How to buy a condominium in Thailand
When foreigners buy a condominium property in Thailand there is some criteria that is needed to get a freehold ownership in the buyers (foreigner’s name). Some buyers are confused about the 30 years lease of an Apartment and why that often is so much cheaper and it’s because it’s not a freehold.
You can buy a condo of-plan and then you have to wait 2-5 years until the unit is complete, that is a good way to get the good units and good prices.
We deal mostly with re-sales of Condominium units. They can range from as little as 50 000/Sqm and units with great locations and views can sometime pass 200 000THB/Sqm. So the first thing to do is to give us you’re spending budget, choice of location, floor level etc. We will then take you to the units that fits you. When you decide to buy you will have to put down a non-refundable deposit of about 200 000THB and we will transfer your unit in less than 30 days. Some customers use a lawyer at there cost to draft contracts, make a Due diligence and help with transfer.
This is what you need to present on the day of transfer to get a freehold.
Nr 1, The money to buy the unit most come from your bank account abroad and the bank in Thailand that receive the money needs to produce a FET certificate (Tor 3) of proof that this money is the buyers asset and that it comes from abroad.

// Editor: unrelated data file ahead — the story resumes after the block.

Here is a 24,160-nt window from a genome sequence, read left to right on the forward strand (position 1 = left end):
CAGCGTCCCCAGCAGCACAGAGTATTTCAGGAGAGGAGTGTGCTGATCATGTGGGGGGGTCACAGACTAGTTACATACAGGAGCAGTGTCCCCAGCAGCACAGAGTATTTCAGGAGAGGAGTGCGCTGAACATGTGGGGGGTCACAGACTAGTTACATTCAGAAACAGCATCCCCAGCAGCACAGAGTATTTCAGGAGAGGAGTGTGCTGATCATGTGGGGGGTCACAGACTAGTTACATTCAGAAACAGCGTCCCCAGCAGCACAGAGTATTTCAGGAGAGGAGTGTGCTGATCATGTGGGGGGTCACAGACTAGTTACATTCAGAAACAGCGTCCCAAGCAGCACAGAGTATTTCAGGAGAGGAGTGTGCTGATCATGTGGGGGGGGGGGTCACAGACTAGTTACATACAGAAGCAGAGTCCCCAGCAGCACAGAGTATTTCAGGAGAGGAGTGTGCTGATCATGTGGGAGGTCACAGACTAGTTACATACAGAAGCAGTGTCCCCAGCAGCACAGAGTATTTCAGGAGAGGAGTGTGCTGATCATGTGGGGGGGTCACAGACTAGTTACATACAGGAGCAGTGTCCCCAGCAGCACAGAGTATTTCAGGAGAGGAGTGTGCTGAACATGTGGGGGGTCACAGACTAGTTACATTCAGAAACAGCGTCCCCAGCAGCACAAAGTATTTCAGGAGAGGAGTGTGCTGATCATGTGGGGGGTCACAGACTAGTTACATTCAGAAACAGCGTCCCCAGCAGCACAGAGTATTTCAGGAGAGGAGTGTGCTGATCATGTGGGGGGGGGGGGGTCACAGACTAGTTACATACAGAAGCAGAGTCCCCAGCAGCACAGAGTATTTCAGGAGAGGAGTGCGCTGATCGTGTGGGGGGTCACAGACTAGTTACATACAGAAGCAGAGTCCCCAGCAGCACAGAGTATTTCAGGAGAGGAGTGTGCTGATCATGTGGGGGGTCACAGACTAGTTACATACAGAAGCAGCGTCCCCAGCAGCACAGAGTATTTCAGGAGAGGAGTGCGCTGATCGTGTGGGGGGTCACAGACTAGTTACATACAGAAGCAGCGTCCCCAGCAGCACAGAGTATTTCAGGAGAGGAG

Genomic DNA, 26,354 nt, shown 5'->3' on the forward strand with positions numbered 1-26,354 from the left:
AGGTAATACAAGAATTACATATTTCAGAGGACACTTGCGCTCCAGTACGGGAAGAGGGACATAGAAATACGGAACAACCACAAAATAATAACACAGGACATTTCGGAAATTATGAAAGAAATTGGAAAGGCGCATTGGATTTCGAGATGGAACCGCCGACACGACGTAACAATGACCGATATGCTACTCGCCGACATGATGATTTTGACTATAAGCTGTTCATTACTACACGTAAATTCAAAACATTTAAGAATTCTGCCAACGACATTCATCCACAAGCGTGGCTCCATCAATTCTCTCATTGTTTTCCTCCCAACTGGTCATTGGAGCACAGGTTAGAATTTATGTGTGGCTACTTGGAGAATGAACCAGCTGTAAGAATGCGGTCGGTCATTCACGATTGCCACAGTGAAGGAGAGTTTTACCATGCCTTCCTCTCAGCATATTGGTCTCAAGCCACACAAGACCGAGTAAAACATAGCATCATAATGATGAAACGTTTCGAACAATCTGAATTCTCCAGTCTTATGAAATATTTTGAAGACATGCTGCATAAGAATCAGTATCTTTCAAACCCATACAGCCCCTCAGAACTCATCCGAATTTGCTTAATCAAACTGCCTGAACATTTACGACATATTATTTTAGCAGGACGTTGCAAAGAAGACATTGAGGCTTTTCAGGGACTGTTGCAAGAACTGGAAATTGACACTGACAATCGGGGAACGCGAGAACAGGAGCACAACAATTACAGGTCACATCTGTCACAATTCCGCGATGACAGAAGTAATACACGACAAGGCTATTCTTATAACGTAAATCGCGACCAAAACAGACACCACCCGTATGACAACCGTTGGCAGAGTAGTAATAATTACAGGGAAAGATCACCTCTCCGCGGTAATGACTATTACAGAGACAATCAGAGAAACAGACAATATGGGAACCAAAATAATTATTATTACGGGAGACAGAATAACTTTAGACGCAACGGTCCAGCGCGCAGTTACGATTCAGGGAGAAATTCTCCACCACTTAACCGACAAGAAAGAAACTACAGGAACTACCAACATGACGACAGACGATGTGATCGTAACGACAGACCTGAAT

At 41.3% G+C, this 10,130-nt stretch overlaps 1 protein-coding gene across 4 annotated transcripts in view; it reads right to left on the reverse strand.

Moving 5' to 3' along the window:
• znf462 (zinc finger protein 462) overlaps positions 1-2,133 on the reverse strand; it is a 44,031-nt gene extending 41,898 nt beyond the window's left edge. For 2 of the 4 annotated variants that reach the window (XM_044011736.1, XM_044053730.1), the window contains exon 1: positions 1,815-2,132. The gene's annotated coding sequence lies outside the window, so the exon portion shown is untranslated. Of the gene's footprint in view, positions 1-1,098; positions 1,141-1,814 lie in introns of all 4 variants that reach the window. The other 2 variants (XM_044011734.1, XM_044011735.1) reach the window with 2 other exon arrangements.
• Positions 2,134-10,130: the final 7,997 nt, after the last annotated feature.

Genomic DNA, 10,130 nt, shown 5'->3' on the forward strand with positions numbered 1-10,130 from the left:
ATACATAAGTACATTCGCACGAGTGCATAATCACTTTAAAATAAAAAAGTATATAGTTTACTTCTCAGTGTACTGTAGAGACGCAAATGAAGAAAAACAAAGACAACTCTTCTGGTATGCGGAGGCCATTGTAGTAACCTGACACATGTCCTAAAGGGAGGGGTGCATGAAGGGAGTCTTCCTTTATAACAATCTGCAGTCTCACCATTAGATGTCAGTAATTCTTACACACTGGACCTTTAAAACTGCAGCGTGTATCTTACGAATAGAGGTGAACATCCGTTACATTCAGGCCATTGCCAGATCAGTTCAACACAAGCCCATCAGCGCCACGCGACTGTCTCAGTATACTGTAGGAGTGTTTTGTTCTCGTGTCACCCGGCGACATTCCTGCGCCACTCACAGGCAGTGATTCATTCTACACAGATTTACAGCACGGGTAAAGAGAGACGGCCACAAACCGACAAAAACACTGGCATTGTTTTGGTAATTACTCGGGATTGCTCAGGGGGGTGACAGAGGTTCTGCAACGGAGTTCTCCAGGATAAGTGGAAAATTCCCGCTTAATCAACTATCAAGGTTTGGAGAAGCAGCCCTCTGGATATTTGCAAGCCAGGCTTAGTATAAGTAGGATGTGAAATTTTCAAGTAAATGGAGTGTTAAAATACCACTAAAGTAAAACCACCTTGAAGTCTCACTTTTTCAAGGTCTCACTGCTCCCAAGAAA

Nr2. The Condos juristic person needs to prove that the ownership in the Condo is not over 49% in foreign ownership. This certificate needs to be asked from the Seller side and is called foreign ownership quota certificate. Takes 14 days. Most condos in Hua Hin has a very high majority Thai Owners, but there are exceptions like Flame Tree and Tira Tira Condo and there you can only buy from foreigners that is already inside the 49% quota.
Nr 3. The Seller also need to ask The Juristic Person for a Debt free certificate that shows that the owner has no debts to the Condo up to date.
These 3 certificates not older than 30 days will be asked for by the land officer doing the transfer together with the original Title deed, Blue Book and previous Sell contract issued by the Land Office.
Normally the buyer and seller share the transfer fees 50/50% and the buyer pays with a cashier’s check to the seller and cash to the fee in the land office.